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Found 4 results

  1. kosakgroove

    Apple-ify devices?

    Hi friends of this great community, I Come here to ask if I can change the name of some devices in my Hackintosh I want to Apple-ify it a bit more I would like to change the name of the HDD connected via AHCI SATA and also the CD/DVD drive and finally the battery. I can't believe that Mac OS X likes dealing with an AsusTek battery... Here goes the ioreg as it might be of some help. Kosak’s MacBook Pro.zip How could I achieve this? Also, what would be common Apple Hardware names for Battery, HDD and DVD?
  2. Hi everyone, I've another problem, now all work but I've a problem with Clover, I can't make it works, I've formatted the EFI partition in FAT32 and installed Clover in the EFI partition, I marked the partition as active and when I boot it up I get this. Any ideas? - ASUS P8P67 (REV 3.0) - Intel Core i7-2600 - Kingston DDR3 8GB - Gigabyte Radeon HD 7870 2GB GDDR5
  3. Hey! When I boot up my install disk, it shows the Apple loading screen for a milisecond, then restarts. Help please? dv6, 6GB of RAM, Core i5, Windows 7 + Ubuntu.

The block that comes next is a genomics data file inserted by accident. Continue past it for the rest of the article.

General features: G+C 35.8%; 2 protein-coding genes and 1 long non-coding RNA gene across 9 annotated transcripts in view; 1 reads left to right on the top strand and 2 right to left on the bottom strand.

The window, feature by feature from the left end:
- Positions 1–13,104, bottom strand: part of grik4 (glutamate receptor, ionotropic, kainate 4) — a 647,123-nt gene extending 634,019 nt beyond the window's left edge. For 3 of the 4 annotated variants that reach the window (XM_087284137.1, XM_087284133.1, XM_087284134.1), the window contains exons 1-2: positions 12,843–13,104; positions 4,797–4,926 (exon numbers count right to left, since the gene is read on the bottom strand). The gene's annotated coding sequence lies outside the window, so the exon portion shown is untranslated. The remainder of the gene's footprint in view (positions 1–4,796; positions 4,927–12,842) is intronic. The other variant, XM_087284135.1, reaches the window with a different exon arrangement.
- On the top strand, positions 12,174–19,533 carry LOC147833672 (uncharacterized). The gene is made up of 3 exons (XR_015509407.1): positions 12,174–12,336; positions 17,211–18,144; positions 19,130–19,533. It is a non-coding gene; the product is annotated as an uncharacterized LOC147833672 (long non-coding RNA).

4. Recently, I have been having weird issues installing Sierra to my newly created partition. It always ended up with a NASTY error message saying that it could not unmount the volume for repair (what repair, anyway?). At the first, I thought the volume was dirty, so I booted to my working El Capitan again and had formatted the partition again. It still failed. Then, I thought it was the fact that I was using the installer in El Capitan to install it to the new partition. So, I created an installation USB. The problem surprisingly appeared! The problem: The problem I believe was due to the createinstallmedia tool. If the USB is in fact created with that tool, the installer divides the installation process into two. First, it copies the installation files to the HDD partition (that part creates problem), and then it reboots from that partition to install the files and eventually create the Recovery partition. The problem is that it for some reasons tries to unmount the partition it has booted from, which is obviously not possible; hence, it fails. The root problem probably has much to do with the partitions structure. In my case, I used MiniTools Partition Manager to migrate my Windows installation from my HDD to the new SSD drive. It could have been due to that, although MSR partition is also known to cause problems in some situations. The partition structure was as follow: ESP = EFI Partition MSR = Microsoft Reserved (culprit, too?) Win10 = Windows drive Sierra = New partition created for Sierra Macintosh HD = El Capitan drive (already installed and working) RecoveryHD = El Capitan recovery drive. The solution: Use the "Restore BaseSystem.dmg" method to create the installation USB. Follow these steps: I assume that you have downloaded the installation from Mac App Store. If so, then right click on the file, click "Show Contents Packages". Click on "SharedSupport". You should see InstallESD.dmg. Double click on that file to mount it. Open the OS X Install ESD partition. Make sure that hidden files visible (there are many ways, use Google). Right click on BaseSystem.dmg and click open to mount it. Open Disk Utility. Plug in your USB drive. Click "Partition" and create too partitions. One with 200MB and the other one with whatever size you want. The 200MB partition format should be MS-DOS (FAT) and give it CLOVER as name. The second one's format should be OS X Extended (journaled) and give it USB as name. And click "Apply" to format the USB. Of course, everything on that drive will be destroyed. It's needless to say that you should backup its contents first. While still inside Disk Utility app, click the second partition (it's should be named USB). On the status bar, click on "Edit" and choose "Restore". You should see "Restore from: OS X Install ESD" click on "OS X Install ESD" and choose "OS X Base System" from the dropdown menu. Now click "Restore". You might need your password to complete this task. If so, type it in and click ok then wait. Upon finition, smartly unmount OS X Base System disk under "Disk Images" in Disk Utility. Open the USB drive (the name "USB" will become "OS X Base System", that's why you need to smartly unmount the other one using Disk Utility to avoid confusion.) Inside the USB drive, go to "System" then "Installation" remove the file named "Packages". That's actually an allias (or a shortcut if you want). Go to OS X Install ESD drive. Copy "Packages" folder from there and paste it in your USB/System/Installation. The same way, copy the other files from OS X Install ESD drive to the root of your USB (the root, not inside a folder on the USB drive). You need to typically copy the following files: AppleDiagnostics.chunklist, AppleDiagnostics.dmg, BaseSystem.chunklist, BaseSystem.dmg Install Clover to the first partition of your USB drive named CLOVER (unless named otherwise). Reboot from the USB drive and everything should go smooth and without this error. This should also work for Chameleon bootloader. You might of course not need to create two partitions in this case. You should probably not directly upgrade from El Capitan to avoid this problem. If it happens while you were trying to do an upgrade, you might need to do these steps inside a virtual machine or a working hackintosh.